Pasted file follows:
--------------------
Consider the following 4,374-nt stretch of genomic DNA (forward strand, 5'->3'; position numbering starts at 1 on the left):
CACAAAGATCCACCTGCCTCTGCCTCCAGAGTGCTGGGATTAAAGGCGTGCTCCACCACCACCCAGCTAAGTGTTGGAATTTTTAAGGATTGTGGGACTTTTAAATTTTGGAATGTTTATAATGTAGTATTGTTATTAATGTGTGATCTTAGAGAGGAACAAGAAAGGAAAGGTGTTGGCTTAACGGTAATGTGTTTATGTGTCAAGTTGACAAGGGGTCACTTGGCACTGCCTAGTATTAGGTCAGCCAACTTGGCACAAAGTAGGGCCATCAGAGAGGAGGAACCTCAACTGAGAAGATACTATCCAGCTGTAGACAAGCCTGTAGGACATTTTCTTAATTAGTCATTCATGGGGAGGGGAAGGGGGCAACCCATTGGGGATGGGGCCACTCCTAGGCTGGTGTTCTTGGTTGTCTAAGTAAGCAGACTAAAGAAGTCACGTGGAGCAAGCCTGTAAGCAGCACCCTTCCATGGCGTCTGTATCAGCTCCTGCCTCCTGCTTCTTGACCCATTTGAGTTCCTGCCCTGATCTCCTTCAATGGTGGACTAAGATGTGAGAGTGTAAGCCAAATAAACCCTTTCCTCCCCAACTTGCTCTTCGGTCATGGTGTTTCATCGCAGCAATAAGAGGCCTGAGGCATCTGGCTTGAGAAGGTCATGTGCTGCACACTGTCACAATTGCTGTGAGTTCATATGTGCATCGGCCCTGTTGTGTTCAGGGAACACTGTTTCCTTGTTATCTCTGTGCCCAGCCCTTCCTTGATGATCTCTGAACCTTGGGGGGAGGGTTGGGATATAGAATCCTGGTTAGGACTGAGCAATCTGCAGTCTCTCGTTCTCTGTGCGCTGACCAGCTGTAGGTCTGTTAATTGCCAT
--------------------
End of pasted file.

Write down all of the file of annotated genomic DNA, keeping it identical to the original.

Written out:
Consider the following 4,374-nt stretch of genomic DNA (forward strand, 5'->3'; position numbering starts at 1 on the left):
CACAAAGATCCACCTGCCTCTGCCTCCAGAGTGCTGGGATTAAAGGCGTGCTCCACCACCACCCAGCTAAGTGTTGGAATTTTTAAGGATTGTGGGACTTTTAAATTTTGGAATGTTTATAATGTAGTATTGTTATTAATGTGTGATCTTAGAGAGGAACAAGAAAGGAAAGGTGTTGGCTTAACGGTAATGTGTTTATGTGTCAAGTTGACAAGGGGTCACTTGGCACTGCCTAGTATTAGGTCAGCCAACTTGGCACAAAGTAGGGCCATCAGAGAGGAGGAACCTCAACTGAGAAGATACTATCCAGCTGTAGACAAGCCTGTAGGACATTTTCTTAATTAGTCATTCATGGGGAGGGGAAGGGGGCAACCCATTGGGGATGGGGCCACTCCTAGGCTGGTGTTCTTGGTTGTCTAAGTAAGCAGACTAAAGAAGTCACGTGGAGCAAGCCTGTAAGCAGCACCCTTCCATGGCGTCTGTATCAGCTCCTGCCTCCTGCTTCTTGACCCATTTGAGTTCCTGCCCTGATCTCCTTCAATGGTGGACTAAGATGTGAGAGTGTAAGCCAAATAAACCCTTTCCTCCCCAACTTGCTCTTCGGTCATGGTGTTTCATCGCAGCAATAAGAGGCCTGAGGCATCTGGCTTGAGAAGGTCATGTGCTGCACACTGTCACAATTGCTGTGAGTTCATATGTGCATCGGCCCTGTTGTGTTCAGGGAACACTGTTTCCTTGTTATCTCTGTGCCCAGCCCTTCCTTGATGATCTCTGAACCTTGGGGGGAGGGTTGGGATATAGAATCCTGGTTAGGACTGAGCAATCTGCAGTCTCTCGTTCTCTGTGCGCTGACCAGCTGTAGGTCTGTTAATTGCCAT